A fractured spine, paralysed leg, hole in the back: Hamza took to the streets of Iraq’s capital to demand a better life but now he has even less than ever.
“This is my sacrifice for Iraq,” said the 16-year-old, his strained voice barely audible over the phone in Baghdad.
“If I could walk, I would be back in the protests now.”
Hamza is one of at least 3,000 people who have been maimed in Baghdad and southern Iraq since anti-government protests erupted on October 1, according to the NGO Iraqi Alliance for Disabilities Organisation (IADO).
The staggering number is the latest burden for a country already struggling with one of the highest disability rates in the world, according to the United Nations.
After decades of back-to-back conflicts, Iraq is in the thick of its largest and deadliest grassroots protest movement, with more than 300 people dead and 15,000 wounded.
To disperse protesters, security forces have used tear gas, rubber bullets, flash bangs, live rounds and even machine-gun fire -- all of which can seriously maim or even kill, as Hamza learned.
On November 4, the teenager was among around 20 protesters wounded by live fire in Baghdad. A bullet pierced Hamza’s stomach and exited through his back, leaving a gaping hole. Two others hit his legs.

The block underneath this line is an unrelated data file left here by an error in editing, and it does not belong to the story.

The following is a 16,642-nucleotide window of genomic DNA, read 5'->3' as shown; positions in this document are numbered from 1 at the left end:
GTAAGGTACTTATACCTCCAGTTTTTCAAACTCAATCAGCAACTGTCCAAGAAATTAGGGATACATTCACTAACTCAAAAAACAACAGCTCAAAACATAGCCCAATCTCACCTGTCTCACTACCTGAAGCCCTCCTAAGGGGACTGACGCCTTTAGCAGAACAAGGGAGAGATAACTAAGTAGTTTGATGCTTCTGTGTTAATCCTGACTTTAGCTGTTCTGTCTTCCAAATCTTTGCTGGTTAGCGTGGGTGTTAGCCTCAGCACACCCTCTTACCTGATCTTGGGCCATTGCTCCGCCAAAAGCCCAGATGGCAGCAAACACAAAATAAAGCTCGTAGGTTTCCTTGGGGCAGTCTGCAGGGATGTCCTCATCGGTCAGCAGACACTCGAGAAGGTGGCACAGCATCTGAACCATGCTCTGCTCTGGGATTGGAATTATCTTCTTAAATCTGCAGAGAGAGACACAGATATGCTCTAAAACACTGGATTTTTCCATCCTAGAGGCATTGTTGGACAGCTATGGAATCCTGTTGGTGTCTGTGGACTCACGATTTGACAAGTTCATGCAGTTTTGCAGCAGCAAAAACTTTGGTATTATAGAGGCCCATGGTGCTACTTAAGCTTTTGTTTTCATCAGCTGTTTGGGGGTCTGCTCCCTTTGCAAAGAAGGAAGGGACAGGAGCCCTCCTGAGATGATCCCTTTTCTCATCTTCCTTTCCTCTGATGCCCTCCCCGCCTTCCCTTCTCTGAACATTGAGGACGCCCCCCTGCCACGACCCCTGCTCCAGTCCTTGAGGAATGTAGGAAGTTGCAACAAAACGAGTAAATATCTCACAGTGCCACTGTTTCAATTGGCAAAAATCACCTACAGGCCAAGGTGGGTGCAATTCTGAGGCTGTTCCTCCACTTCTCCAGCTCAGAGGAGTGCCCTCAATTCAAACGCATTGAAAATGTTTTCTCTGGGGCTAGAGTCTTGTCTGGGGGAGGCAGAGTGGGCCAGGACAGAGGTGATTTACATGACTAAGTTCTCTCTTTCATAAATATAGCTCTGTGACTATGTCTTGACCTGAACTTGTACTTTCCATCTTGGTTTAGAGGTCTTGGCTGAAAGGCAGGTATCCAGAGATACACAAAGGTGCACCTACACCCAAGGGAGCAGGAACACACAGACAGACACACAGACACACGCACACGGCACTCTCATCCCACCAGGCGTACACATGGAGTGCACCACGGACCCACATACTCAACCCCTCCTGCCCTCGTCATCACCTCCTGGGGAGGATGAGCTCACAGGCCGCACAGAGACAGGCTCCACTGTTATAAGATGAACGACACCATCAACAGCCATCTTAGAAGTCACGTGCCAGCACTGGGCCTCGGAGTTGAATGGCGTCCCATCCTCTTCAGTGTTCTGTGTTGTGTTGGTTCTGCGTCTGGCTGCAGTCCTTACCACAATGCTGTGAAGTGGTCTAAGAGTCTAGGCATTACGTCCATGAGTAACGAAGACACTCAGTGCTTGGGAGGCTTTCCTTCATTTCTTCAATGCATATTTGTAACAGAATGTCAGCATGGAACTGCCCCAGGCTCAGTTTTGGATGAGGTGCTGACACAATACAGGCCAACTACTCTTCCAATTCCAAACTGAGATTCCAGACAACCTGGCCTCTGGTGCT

By the time he arrived at a nearby hospital, he had lost litres of blood and his heart was failing, said his father, Abu Layth. Doctors revived the boy with a defibrillator, injected him with four units of blood and rushed him into surgery.
“He was basically dead. The doctors brought him back to life,” he said. It is not clear when the teenager will stand on his feet again.
Iraq has a long history of bloody conflict, from the 1980-1988 war with its neighbour Iran to the 2003 US-led invasion that toppled dictator Saddam Hussein and fight against the Islamic State group.
Each war has killed tens of thousands and left even more Iraqis impaired for life.
The government’s Central Statistical Organisation says that in the wake of decades of conflict, more than two million of Iraq’s 40-million population are disabled people entitled to state support. But IADO and other rights groups say the real number sits at more than three million -- and counting.